"We're a disaster area," Alexis Bonogofsky told me, "and it's going to take a long time to get over it."
Bonogofsky and her partner, Mike Scott, are all over the news this week, telling the world about how Montana's Exxon Mobil pipeline spill has fouled their goat ranch and is threatening the health of their animals.
But my conversation with Bonogofsky was four full days before the pipeline began pouring oil into the Yellowstone River. And no, it's not that she's psychic; she was talking about this year's historic flooding.
"It's unbelievable," she said. "It's like nothing I've experienced in my lifetime. It destroyed houses; people died; crops didn't get in the fields.... We barely were able to get our hay crop in."
Everyone agrees that the two disasters -- the flooding of the Yellowstone River and the oil spill in the riverbed -- are connected. According to Exxon officials, the high and fast-moving river has four times its usual flow this year, which has hampered cleanup and prevented their workers from reaching the exact source of the spill. Also thanks to the flooding, the oiled water has breached the riverbanks, inundating farmland, endangering animals, killing crops and contaminating surface water. And the rush of water appears to be carrying the oil toward North Dakota.
Government and company officials have also speculated that the flooding may even have caused the spill in the first place. Recent testing showed the pipeline was buried five to eight feet under the riverbed, but officials suspect that raging water may have exposed the pipe, leaving it vulnerable to fast-moving debris.
So the flooding may have caused the pipeline spill. But here is the really uncomfortable question: Did the pipeline cause the flooding? Not this one particular pipeline, of course, but all the pipelines, and all the coal trains, and all the refineries and the power plants they supply? Was the flooding that has made the oil spill so much worse caused by the burning of oil and other fossil fuels? Put bluntly, do these dual disasters have the same root?
This is an unanswerable question, since no one weather event can be traced to climate change. Still, in Montana, it's hard to deny that global warming is happening. The state is home to Glacier National Park, which had 150 large glaciers in 1850 and now has just 25, according to the U.S. Geological Survey.
And we do know that Montana's flooding was caused by record rainfall and by runoff from heavy snowfall. Though climate deniers (some of them funded by Exxon) love to point to freak snowstorms as "proof" that the planet isn't warming, the opposite is often true: In some places, the warmer the air, the more water vapour accumulates in the atmosphere and the more moisture comes down in the form of rain or snow.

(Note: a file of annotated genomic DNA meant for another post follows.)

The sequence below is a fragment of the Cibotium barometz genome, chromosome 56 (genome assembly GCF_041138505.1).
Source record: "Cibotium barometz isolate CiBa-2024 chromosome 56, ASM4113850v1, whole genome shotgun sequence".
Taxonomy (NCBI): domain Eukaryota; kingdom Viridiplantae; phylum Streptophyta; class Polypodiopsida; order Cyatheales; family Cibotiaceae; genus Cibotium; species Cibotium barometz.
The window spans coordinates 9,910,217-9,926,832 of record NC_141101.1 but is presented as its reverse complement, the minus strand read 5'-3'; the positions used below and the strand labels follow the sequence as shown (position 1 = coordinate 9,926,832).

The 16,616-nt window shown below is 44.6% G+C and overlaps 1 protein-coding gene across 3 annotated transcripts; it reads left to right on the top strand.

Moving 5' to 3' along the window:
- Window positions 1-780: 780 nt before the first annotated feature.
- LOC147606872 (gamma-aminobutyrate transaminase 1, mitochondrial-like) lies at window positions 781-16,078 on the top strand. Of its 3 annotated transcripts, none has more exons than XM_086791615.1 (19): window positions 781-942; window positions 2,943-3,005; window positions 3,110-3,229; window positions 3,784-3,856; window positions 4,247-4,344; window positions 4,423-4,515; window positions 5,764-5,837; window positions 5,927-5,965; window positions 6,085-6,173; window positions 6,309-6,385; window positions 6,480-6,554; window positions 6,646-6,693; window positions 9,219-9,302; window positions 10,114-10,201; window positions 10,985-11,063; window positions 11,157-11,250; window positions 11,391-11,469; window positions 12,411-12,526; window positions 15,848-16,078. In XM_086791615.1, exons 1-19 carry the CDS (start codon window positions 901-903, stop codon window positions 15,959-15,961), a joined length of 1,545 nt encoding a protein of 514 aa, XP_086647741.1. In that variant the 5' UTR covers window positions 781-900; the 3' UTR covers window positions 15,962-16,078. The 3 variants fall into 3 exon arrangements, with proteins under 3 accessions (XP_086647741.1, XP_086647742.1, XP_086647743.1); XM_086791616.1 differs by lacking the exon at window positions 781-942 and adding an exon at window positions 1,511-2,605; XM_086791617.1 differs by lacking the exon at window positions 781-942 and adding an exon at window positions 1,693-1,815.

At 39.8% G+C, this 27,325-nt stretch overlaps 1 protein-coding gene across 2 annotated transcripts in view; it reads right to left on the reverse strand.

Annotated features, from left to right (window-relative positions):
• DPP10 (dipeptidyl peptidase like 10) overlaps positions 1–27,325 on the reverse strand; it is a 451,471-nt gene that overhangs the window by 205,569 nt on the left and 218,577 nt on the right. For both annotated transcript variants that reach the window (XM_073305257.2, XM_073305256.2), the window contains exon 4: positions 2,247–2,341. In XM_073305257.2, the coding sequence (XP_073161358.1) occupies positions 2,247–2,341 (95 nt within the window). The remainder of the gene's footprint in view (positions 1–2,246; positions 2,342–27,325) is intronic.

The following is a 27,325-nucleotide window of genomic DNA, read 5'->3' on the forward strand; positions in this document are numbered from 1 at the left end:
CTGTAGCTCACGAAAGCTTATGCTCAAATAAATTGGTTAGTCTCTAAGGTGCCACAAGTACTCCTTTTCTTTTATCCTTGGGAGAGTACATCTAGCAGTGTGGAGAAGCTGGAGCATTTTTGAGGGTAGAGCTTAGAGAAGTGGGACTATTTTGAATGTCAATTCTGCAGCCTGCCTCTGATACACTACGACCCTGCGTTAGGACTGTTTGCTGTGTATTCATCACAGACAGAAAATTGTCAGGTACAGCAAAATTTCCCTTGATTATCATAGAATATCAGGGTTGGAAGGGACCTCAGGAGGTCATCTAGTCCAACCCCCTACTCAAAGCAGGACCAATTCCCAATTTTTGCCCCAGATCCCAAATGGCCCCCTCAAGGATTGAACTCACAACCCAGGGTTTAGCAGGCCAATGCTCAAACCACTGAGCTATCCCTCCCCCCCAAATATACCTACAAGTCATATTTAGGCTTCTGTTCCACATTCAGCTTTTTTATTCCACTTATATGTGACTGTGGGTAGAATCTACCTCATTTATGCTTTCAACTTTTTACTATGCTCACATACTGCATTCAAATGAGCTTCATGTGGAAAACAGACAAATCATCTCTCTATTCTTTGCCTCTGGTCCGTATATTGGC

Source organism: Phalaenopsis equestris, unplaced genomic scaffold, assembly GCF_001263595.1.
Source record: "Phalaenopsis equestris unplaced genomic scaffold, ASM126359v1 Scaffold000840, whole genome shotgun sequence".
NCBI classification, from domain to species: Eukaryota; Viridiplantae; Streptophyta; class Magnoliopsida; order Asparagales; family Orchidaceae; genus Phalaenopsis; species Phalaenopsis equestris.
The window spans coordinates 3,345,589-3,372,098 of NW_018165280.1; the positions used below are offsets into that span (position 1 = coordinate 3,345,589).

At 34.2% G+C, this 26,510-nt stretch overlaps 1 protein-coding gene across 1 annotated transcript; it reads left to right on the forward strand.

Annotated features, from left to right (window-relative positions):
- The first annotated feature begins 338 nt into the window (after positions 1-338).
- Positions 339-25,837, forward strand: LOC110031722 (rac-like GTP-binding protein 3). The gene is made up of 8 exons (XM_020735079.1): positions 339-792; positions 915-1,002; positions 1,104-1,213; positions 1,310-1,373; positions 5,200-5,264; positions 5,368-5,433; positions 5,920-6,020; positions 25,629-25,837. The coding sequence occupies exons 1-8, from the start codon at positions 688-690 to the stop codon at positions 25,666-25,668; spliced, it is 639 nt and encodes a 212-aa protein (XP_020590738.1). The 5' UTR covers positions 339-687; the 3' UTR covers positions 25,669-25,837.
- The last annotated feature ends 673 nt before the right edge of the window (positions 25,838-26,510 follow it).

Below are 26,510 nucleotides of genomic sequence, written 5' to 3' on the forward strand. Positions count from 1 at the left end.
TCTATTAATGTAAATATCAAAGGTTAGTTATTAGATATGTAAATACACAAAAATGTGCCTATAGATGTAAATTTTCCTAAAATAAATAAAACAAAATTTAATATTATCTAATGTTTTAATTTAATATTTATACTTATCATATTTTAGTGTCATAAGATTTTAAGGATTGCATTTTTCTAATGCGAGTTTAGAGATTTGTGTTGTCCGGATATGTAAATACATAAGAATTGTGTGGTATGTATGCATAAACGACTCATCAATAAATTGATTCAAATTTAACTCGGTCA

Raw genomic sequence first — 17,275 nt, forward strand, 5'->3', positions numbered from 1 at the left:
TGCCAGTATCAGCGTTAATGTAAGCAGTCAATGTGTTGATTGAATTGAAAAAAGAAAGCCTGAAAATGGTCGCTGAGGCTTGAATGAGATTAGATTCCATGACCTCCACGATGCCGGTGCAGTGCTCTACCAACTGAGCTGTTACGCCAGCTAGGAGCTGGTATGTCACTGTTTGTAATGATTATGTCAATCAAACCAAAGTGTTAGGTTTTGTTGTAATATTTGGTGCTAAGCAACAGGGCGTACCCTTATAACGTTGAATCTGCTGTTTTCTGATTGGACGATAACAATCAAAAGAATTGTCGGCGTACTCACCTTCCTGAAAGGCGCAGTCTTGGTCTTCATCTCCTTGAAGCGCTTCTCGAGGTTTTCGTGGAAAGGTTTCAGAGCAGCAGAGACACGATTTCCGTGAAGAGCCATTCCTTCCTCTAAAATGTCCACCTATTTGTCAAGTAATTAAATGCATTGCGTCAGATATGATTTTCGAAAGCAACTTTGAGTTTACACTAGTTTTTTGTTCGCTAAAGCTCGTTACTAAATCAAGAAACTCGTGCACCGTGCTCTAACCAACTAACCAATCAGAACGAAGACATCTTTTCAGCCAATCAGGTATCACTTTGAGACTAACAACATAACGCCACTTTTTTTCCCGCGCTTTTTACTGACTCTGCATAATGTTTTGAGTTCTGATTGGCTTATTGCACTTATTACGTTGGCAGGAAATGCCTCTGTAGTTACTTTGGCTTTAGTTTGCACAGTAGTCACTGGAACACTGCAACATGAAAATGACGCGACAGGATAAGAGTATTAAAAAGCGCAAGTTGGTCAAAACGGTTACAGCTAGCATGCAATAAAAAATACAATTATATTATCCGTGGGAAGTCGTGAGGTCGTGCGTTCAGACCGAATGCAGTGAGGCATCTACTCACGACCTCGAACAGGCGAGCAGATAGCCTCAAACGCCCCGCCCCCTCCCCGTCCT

As Scott put it to me, "We went from drought to rain forest in just a few months. The weather has just been bizarre."
Despite all this, Montana is in the midst of a fossil fuel frenzy. The state's governor may be shaking his fist at Exxon now, but he has championed virtually every fossil fuel project that has crossed his desk, from a vast new coal mine near the Northern Cheyenne Reservation, to new rail lines that would help ship Montana's coal to China, to the controversial Keystone XL pipeline, which would carry oil from Alberta's tar sands to refineries along the Gulf Coast.
Bonogofsky and Scott are at the forefront of the fight against this carbon-centric vision of Montana's future. When they aren't growing food or taking care of their herd of goats, both are full-time environmental activists: she with the National Wildlife Federation, he with the Sierra Club. But they don't just fight the coal and oil companies; they also work hard to show their fellow Montanans that there are other ways to get energy and create jobs besides drilling and mining, ones that don't turn vast swaths of the state into sacrifice zones.
That is precisely what Bonogofsky was doing when the spill happened. She had arranged for 25 people on the Northern Cheyenne Reservation to learn how to install solar air heaters in their homes as part of the EPA's "climate showcase communities" program. She and Scott have also tried to live their beliefs on their farm, which just a few days ago was still a peaceful oasis circled by Billings' three oil refineries and one coal-fired power plant.
"We're trying to be self-sufficient," she told me. "We want to grow all our own food and grow food for other people, not be dependent on fossil fuels."
Now their oasis is choking in oil, carried onto their land by floods very likely linked to the burning of that very same black muck.
Naomi Klein is an award-winning journalist, syndicated columnist and author of the New York Times and #1 international bestseller, The Shock Doctrine: The Rise of Disaster Capitalism. This article was first published in the Los Angeles Times.
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